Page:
“It was unintentional, I assure you. Nevertheless, I get your point about the connection between intimacy and technology. Without intimacy, you will rule the world of the human mind because trust—a prerequisite for intimacy in human relationship—will erode to nothing.”

“Precisely! You people are all creatures who must share life’s experiences with one another to know you exist and have value. You may deny this, which many people do, but that doesn’t alter the fact that your value comes from being together. If I strip you of your sense of connectedness, of face-to-face communication, of sharing the human dimension through the use of depersonalizing technology, then I can demoralize you to the point that you will turn to me for guidance. In essence, if I can depress you to such an extent that you become desensitized to one another, that you become socially disoriented, then I can increase the number of sociopaths in my flock—and undermine Love. What a delicious thought!”

“Well, what if I simplify my life? What if I get rid of all the unnecessary technological gadgets in my life? What if I have enough—and know that I have enough? What if I’m satisfied because I have what I want, and I want what I have. What then?”

“That’s too horrible to contemplate,” said Fear with a shudder.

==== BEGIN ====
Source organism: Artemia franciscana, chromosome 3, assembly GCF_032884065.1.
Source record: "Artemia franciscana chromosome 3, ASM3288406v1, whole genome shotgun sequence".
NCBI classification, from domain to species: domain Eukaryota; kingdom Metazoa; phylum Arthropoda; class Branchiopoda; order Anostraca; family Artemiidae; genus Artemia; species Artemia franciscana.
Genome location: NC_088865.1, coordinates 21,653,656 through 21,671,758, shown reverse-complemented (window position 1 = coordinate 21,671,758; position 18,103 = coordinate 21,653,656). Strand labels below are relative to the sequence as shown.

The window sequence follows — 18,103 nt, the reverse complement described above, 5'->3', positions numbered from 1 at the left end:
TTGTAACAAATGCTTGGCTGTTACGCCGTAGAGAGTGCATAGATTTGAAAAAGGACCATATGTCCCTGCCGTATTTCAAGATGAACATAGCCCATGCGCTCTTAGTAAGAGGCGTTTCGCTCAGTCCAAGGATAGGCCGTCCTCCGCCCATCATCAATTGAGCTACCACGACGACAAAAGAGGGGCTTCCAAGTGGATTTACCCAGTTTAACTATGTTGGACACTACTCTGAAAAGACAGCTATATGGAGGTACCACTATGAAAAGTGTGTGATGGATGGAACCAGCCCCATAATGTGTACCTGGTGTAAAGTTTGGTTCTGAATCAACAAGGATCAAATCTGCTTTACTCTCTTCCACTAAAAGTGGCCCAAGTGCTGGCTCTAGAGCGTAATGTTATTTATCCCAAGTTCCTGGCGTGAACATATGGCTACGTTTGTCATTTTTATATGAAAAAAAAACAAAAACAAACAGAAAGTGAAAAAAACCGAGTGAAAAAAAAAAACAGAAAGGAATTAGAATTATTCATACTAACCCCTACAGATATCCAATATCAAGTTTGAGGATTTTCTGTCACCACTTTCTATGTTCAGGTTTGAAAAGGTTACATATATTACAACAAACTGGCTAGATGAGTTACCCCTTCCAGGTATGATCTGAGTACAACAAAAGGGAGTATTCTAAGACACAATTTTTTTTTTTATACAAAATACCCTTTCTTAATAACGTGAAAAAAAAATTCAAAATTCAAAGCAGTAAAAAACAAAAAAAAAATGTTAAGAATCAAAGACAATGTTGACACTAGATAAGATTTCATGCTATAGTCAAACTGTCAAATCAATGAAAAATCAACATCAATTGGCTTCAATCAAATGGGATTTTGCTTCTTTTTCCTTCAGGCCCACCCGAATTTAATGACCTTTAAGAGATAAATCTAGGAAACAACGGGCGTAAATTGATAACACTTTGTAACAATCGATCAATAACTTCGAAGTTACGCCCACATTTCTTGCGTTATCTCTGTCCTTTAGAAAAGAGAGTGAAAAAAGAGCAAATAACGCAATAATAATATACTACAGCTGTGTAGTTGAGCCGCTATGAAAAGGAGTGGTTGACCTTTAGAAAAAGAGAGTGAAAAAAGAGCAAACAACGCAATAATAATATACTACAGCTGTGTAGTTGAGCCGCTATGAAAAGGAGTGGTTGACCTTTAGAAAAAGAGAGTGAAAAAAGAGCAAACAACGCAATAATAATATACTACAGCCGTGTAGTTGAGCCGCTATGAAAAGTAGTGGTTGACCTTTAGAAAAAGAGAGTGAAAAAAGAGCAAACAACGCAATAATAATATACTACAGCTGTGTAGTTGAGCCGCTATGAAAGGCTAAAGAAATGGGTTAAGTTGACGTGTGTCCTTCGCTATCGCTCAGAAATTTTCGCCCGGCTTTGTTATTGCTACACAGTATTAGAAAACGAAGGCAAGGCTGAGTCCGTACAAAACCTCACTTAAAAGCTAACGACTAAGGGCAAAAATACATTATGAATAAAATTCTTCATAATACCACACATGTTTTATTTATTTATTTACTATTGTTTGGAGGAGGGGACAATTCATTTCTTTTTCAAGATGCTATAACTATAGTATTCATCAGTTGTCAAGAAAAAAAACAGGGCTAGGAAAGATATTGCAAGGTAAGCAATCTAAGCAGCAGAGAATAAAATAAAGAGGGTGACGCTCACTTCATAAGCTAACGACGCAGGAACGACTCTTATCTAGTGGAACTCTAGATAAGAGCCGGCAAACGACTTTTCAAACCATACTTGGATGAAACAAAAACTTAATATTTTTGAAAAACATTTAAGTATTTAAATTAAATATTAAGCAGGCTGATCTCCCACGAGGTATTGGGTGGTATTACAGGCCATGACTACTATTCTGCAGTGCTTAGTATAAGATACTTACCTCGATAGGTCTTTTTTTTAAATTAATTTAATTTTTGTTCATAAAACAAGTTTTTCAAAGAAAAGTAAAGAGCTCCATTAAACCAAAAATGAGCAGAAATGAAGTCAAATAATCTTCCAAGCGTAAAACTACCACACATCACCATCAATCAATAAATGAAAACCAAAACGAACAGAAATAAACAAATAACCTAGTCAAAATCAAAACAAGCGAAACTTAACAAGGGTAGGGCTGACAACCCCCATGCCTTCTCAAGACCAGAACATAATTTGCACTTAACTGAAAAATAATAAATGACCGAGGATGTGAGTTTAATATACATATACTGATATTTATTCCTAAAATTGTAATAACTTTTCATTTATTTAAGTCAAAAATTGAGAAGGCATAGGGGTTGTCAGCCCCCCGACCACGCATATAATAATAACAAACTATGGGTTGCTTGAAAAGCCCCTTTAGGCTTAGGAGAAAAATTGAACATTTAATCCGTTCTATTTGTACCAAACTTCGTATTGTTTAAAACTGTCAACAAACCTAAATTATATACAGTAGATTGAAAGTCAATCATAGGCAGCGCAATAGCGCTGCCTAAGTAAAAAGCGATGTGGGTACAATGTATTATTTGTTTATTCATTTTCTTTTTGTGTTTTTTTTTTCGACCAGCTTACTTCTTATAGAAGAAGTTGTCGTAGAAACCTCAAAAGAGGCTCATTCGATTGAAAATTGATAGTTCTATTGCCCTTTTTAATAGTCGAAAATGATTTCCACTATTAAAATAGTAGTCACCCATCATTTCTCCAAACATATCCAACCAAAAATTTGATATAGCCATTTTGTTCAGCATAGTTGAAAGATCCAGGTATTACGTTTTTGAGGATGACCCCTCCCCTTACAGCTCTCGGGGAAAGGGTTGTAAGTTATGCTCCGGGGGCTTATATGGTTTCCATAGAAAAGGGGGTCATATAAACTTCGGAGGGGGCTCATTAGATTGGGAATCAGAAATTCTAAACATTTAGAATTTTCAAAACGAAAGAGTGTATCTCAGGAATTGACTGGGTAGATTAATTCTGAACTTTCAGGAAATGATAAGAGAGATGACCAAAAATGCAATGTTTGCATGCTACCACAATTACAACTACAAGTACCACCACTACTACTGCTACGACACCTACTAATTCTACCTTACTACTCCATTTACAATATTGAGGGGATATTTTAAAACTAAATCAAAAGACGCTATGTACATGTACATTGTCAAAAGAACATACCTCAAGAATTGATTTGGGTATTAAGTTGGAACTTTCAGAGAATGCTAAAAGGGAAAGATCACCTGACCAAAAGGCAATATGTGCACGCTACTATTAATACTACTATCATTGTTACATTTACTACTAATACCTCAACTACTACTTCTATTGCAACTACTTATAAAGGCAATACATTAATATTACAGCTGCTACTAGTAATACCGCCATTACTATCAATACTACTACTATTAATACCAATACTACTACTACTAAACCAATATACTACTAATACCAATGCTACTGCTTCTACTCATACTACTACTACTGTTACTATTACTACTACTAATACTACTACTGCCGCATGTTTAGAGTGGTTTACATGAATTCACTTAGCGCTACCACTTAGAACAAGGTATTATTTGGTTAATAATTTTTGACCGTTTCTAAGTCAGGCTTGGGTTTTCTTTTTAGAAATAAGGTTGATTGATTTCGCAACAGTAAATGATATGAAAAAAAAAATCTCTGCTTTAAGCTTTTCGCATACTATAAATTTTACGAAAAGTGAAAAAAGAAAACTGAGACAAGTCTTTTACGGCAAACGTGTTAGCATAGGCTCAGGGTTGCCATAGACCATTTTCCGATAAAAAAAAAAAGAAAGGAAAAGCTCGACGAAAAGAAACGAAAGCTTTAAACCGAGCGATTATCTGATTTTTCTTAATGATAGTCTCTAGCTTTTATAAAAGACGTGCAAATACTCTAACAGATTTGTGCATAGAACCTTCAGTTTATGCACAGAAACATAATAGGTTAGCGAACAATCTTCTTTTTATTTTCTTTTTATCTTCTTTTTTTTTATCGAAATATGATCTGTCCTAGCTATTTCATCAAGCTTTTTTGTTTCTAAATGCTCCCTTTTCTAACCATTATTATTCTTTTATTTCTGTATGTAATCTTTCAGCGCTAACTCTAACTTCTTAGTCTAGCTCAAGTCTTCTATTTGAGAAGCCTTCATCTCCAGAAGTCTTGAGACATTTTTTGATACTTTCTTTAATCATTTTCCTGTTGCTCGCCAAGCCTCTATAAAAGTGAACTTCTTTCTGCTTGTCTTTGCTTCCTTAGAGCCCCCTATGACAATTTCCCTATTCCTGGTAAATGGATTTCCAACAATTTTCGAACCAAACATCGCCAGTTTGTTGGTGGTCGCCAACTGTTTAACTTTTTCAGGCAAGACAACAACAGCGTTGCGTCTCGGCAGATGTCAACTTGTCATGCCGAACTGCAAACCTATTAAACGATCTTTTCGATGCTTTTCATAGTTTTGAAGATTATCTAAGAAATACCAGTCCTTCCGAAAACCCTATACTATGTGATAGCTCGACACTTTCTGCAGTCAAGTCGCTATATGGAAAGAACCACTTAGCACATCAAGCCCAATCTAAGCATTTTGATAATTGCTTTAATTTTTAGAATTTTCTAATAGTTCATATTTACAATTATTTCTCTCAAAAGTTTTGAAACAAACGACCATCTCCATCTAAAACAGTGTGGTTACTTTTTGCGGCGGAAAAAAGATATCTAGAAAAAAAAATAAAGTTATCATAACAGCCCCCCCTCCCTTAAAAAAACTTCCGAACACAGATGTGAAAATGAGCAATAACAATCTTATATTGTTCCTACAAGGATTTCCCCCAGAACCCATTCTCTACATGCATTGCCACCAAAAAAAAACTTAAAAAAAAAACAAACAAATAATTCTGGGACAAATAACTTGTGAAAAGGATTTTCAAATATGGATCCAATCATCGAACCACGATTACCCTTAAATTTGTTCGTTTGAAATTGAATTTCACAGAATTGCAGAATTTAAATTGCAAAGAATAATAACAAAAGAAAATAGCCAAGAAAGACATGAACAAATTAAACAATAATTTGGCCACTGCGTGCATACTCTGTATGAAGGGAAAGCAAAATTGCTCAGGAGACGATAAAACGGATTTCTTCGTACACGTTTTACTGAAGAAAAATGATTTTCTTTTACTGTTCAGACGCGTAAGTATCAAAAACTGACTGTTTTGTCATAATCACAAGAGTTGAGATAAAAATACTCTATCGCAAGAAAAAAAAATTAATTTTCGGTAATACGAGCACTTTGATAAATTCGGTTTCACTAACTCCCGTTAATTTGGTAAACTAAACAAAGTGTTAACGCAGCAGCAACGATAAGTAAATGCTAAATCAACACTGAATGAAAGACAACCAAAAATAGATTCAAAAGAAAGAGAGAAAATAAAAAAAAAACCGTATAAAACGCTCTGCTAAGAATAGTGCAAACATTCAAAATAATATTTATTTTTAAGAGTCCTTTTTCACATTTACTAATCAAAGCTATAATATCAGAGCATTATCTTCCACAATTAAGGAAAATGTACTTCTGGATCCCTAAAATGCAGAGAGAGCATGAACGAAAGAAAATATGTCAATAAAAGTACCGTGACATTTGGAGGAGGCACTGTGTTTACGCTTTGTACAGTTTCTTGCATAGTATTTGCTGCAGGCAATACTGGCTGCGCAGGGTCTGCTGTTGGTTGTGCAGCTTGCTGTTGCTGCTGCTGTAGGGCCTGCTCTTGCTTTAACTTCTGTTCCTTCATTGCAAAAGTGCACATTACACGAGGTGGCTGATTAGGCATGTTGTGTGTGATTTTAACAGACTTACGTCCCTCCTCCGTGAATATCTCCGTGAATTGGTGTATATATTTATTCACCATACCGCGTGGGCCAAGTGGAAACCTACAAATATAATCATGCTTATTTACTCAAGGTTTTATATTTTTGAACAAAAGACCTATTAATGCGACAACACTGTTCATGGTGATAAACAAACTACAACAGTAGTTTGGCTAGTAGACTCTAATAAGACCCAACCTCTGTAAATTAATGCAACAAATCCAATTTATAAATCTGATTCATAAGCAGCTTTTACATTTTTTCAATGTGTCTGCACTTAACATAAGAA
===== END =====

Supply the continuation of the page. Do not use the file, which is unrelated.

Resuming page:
“Because I’ll be exposed,” whined Fear. “If you can define me, I can be replaced by Love. If I’m replaced by Love, then all I’ll ever see is the darkness of my own kingdom, where I’ll have to face myself—an excruciating thought. That’s why I teach as many people as I can that ‘bigger is better,’ that ‘more is better!’ It’s the only way I can hide from my reality.”

“And just what is that?” may I ask.

“My reality is that I’m nothing but a figment of your imagination. I exist only if you think I do. As I told you before, I’m not allowed in the present moment, where God—I mean the Eternal—and Love abide.”

“If I understand you correctly, you’re saying that you can only live in someone’s mind if they have inner disharmony and mental clutter, but you can’t live in the mind a person’s mind who has the inner harmony of simplicity and order. Am I correct in my understanding? You’re slow to answer.”

“Alas, yes.”

“So that’s why you spawned greed, to keep from having to accept the nothingness of your pitiful self?”


“Then tell me about greed.”


Related Posts:

• The Countries Of Our Mind

• Meeting Fear

• Conversation 2–Greed

• Conversation 3–Violence

• Conversation 4–Love

• Conversation 5–Secrets

• Conversation 6–Ignorance

• Conversation 7–Shame

• Conversation 8–Truth

• Conversation 9–Equality

• Conversation 10–Change


© Chris Maser, 2000. All rights reserved.

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If you want to contact me, you can visit my website. If you wish, you can also read an article about what is important to me and/or you can listen to me give a presentation.